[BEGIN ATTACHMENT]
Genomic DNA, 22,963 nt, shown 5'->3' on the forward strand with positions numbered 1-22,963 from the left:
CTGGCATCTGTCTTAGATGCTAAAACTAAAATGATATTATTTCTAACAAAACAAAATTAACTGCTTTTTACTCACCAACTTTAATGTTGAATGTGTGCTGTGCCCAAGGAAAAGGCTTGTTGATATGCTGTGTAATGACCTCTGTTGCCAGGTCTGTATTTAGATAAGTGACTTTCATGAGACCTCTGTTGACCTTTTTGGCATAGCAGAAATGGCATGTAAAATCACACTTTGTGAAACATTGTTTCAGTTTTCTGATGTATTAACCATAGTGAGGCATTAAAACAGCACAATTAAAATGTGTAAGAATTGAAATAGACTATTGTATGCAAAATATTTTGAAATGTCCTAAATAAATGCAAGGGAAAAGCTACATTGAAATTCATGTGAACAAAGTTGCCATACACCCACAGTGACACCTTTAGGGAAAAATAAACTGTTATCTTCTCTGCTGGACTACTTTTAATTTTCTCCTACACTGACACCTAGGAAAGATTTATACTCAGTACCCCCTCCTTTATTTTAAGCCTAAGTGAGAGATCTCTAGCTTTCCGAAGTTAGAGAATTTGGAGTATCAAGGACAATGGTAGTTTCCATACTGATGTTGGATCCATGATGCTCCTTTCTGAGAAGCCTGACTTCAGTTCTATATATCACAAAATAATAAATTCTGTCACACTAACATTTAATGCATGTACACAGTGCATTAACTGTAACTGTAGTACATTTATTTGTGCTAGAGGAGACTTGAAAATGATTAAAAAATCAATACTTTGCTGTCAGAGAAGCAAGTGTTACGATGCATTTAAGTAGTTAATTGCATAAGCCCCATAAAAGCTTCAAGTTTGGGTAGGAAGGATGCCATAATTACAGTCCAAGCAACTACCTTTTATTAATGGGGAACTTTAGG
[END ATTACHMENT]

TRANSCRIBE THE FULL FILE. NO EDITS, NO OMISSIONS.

Genomic DNA, 22,963 nt, shown 5'->3' on the forward strand with positions numbered 1-22,963 from the left:
CTGGCATCTGTCTTAGATGCTAAAACTAAAATGATATTATTTCTAACAAAACAAAATTAACTGCTTTTTACTCACCAACTTTAATGTTGAATGTGTGCTGTGCCCAAGGAAAAGGCTTGTTGATATGCTGTGTAATGACCTCTGTTGCCAGGTCTGTATTTAGATAAGTGACTTTCATGAGACCTCTGTTGACCTTTTTGGCATAGCAGAAATGGCATGTAAAATCACACTTTGTGAAACATTGTTTCAGTTTTCTGATGTATTAACCATAGTGAGGCATTAAAACAGCACAATTAAAATGTGTAAGAATTGAAATAGACTATTGTATGCAAAATATTTTGAAATGTCCTAAATAAATGCAAGGGAAAAGCTACATTGAAATTCATGTGAACAAAGTTGCCATACACCCACAGTGACACCTTTAGGGAAAAATAAACTGTTATCTTCTCTGCTGGACTACTTTTAATTTTCTCCTACACTGACACCTAGGAAAGATTTATACTCAGTACCCCCTCCTTTATTTTAAGCCTAAGTGAGAGATCTCTAGCTTTCCGAAGTTAGAGAATTTGGAGTATCAAGGACAATGGTAGTTTCCATACTGATGTTGGATCCATGATGCTCCTTTCTGAGAAGCCTGACTTCAGTTCTATATATCACAAAATAATAAATTCTGTCACACTAACATTTAATGCATGTACACAGTGCATTAACTGTAACTGTAGTACATTTATTTGTGCTAGAGGAGACTTGAAAATGATTAAAAAATCAATACTTTGCTGTCAGAGAAGCAAGTGTTACGATGCATTTAAGTAGTTAATTGCATAAGCCCCATAAAAGCTTCAAGTTTGGGTAGGAAGGATGCCATAATTACAGTCCAAGCAACTACCTTTTATTAATGGGGAACTTTAGG